Thus, in order to acquire perfection, it is not enough simply to live no longer among men with whomwe are filled with anger. For if we do not first acquire .patience within ourselves, we will vent our wrath even on inanimate and dumb objects at the slightest provocation.

The holy Climacus says:

He who is afflicted with passions of soul and undertakes stillness is like one who leaps off the ship into the deep and thinks that he will swim safely to dry land on a board. Those who are warring with dung will come to stillness at the proper time, if they have someone guiding them. Solitude, however, requires the might of the angels.152
And again:
Solitude strangles the inexperienced.
All monastic discipline is arranged in three courageous formations: in martyric anchoritism and solitude; or living in stillness with one or two brothers; or sitting patiently in the communal life. "Do not turnaside," says the preacher, "either to the right or tothe left", but come by the royal way (Proverbs 4:27; Numbers 20:17, 21:22; Deuteronomy 5:32). For the middle one of the above three has been beneficial for many but, "Woe to him that is alone" (Ecclesiastes 4:10), for if he fall either into sleep or ethargy or despair there is no one of the human race to help him back up. But, "wherever two or three are gathered together in My name, there am I in their midst," says the Lord (Matthew 18:20).154
"Not so much a monk as amonk for a monk." That is, the solitary is not saved fromstumbling as much as he who has another monk with him.155
I have heard of men dwelling in stillness like caged falcons, raging in bitterness and fury to themselves and pouncing on anyone as if he were the cause of their misery. I respectfully counselled these men not to live alone, lest a man turn into a demon. 156
We have recollected in brief these writings from the holy fathers only for the sake of proving beyond all doubt that two or three living together is the royal path on which one does not fall easily, of which the ancient and later fathers write heaping blessing upon it. It has seemed to some that the middle and royal path is not the common life, but when each lives in his own cell separately, whether nearby or far away, and to gather together at times for counsel, but this is not so. No! For every way of life that is not communal, whether the cells are near or far from each other, is not the measure of this middle path. This is rather the solitary life and single combat with the demons. Such was the rule of the monastery of St. Gerasimos of the Jordan, and under such a rule both in ancient times and nowadays a great multitude of the passionate and ailing suffered harm.157 For this reason the saints command that two or three live together communally so that by submitting to one another in the fear of God we may be aware of our weakness.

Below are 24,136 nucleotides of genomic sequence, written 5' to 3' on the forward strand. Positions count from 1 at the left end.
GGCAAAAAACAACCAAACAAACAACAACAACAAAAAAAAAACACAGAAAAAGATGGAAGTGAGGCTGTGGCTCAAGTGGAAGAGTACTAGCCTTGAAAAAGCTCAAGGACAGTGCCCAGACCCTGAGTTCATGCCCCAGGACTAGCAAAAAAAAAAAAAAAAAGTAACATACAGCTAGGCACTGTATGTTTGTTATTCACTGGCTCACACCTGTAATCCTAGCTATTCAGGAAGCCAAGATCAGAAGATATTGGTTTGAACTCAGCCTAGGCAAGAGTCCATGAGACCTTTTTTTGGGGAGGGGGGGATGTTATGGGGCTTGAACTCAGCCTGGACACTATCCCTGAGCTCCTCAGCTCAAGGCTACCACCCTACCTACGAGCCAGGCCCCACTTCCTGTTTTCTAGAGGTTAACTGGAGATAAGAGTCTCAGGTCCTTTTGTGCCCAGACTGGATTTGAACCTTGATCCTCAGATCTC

When two go to live a communal life, they lay down this covenant for themselves: They will undertake everything, be it spiritual or physical, only in keeping with their own strength and the requirements of necessity, not in excess or at the improper time, and in particular through discerning the writings of the holy fathers. Thus when one of them has an intention concerning some matter or of going out somewhere, he speaks to his brother about this, and the other gives the matter some consideration and does not agree to it, either because it is inappropriate or unnecessary. The former brother recognizes the other's good judgement and, not insisting on his own way and opinion, submits to his brother's counsel with the Scriptures as his witness. Is this not cutting off one's own will and spiritual counsel? And again, when he sees that it is necessary and appropriate, the other brother tells him this and agrees to his intention and desire. Then does this other one not cut off his will and submit to his brother's counsel? And so it is in every task and undertaking, either the one or the other, by cutting off his own will, gives a good acclaim to his brother's undertaking or he himself receives it from his brother,and they become accustomed to a good discipline, where one does not easily fall, having resolve and firm faith that there is great profit for their soul insofar as one cuts off his own will before his brother on every occasion, and no harm for the soul or violation of the commandments of Christ can be found in this. If at some time one slips into argumentative self-justification due to a lapse of attention to himself, because he believes this to be the fall of his own soul he turns to God and his brother with repentance and receives forgiveness through the daily grace of Christ, for he fell as a man and got back up again without harboring any doubt. The royal path where one does not fall easily is this and not where each person lives separately.